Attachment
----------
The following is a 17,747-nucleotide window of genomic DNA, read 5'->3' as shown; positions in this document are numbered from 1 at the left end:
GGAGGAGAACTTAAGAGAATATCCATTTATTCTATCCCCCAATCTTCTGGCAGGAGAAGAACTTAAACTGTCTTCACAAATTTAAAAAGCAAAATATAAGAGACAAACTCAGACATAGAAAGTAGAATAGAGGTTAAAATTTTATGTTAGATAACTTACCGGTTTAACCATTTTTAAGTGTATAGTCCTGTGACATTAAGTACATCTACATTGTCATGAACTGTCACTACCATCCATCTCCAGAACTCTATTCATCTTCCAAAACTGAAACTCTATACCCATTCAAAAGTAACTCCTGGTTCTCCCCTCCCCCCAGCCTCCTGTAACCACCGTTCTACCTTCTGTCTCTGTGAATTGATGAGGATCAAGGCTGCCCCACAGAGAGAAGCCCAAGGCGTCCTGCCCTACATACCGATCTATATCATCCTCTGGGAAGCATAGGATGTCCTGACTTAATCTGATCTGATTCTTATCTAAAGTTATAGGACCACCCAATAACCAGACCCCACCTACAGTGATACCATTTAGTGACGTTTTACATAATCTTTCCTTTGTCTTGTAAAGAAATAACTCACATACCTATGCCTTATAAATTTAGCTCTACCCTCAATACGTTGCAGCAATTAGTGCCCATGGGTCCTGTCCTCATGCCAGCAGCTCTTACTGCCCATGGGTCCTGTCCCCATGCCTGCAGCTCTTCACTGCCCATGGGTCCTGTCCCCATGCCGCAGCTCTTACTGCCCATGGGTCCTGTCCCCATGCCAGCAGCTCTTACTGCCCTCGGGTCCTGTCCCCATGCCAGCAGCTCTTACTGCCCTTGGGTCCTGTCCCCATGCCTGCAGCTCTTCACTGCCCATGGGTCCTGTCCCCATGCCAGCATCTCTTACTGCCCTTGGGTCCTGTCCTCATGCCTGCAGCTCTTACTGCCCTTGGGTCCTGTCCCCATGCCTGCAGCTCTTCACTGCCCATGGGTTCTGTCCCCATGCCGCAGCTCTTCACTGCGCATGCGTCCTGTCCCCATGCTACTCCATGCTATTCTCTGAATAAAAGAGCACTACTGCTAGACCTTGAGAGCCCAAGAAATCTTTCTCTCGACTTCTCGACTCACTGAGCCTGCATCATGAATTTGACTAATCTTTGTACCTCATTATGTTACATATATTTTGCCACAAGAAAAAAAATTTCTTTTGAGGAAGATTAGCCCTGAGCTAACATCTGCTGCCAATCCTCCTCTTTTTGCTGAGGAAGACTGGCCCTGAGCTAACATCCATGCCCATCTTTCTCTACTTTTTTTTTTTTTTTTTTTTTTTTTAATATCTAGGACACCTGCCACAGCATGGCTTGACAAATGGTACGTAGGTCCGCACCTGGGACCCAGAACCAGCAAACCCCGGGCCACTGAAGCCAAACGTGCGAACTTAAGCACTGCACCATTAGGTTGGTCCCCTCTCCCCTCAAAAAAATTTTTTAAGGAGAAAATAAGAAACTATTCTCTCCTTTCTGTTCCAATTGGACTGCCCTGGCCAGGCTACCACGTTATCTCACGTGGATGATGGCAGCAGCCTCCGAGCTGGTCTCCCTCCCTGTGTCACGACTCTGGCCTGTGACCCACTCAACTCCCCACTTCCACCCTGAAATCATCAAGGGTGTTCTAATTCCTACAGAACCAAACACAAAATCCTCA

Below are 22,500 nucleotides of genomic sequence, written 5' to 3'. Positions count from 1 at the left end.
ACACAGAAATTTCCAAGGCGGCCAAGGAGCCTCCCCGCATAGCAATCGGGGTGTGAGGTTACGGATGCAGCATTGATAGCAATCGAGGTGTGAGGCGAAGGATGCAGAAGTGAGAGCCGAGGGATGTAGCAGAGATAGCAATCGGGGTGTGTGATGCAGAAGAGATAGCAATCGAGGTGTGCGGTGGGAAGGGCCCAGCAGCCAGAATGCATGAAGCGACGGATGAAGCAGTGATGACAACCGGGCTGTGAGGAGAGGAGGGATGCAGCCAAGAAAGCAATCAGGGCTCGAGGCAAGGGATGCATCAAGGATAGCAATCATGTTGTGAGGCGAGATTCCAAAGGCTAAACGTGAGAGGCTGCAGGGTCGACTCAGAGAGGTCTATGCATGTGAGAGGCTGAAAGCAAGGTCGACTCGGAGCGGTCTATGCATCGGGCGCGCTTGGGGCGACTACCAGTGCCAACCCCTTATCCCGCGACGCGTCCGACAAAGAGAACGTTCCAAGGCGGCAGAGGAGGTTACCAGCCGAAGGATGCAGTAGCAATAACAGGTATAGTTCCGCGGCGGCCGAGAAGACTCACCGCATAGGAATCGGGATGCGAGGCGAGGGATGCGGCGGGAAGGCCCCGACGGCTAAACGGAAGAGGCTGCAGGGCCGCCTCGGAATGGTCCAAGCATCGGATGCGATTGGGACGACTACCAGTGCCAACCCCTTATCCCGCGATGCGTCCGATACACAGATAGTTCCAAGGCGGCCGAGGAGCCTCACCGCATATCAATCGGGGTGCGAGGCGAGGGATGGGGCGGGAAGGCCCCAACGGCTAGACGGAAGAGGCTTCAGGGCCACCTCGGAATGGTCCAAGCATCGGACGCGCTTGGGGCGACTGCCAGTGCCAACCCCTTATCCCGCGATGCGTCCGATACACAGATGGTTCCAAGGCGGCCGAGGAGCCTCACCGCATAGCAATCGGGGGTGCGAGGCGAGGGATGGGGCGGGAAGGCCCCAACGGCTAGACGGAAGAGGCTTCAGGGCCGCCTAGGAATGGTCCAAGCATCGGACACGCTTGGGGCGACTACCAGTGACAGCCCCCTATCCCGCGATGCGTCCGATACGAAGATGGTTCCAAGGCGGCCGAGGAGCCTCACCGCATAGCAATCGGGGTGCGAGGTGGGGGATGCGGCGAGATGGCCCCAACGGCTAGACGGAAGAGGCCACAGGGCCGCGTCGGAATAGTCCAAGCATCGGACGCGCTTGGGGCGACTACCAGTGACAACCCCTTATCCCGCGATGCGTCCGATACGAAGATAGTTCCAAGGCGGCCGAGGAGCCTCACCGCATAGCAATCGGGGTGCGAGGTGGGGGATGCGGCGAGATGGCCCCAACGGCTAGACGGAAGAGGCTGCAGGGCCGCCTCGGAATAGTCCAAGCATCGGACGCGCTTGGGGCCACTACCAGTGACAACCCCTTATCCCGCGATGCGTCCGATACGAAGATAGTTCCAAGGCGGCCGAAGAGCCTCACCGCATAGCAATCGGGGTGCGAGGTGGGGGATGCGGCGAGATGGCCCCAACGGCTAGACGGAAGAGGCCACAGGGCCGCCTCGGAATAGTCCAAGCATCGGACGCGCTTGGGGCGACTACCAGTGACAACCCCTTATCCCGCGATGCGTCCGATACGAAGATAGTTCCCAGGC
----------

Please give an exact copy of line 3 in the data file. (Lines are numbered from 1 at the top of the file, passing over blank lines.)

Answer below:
Below are 22,500 nucleotides of genomic sequence, written 5' to 3'. Positions count from 1 at the left end.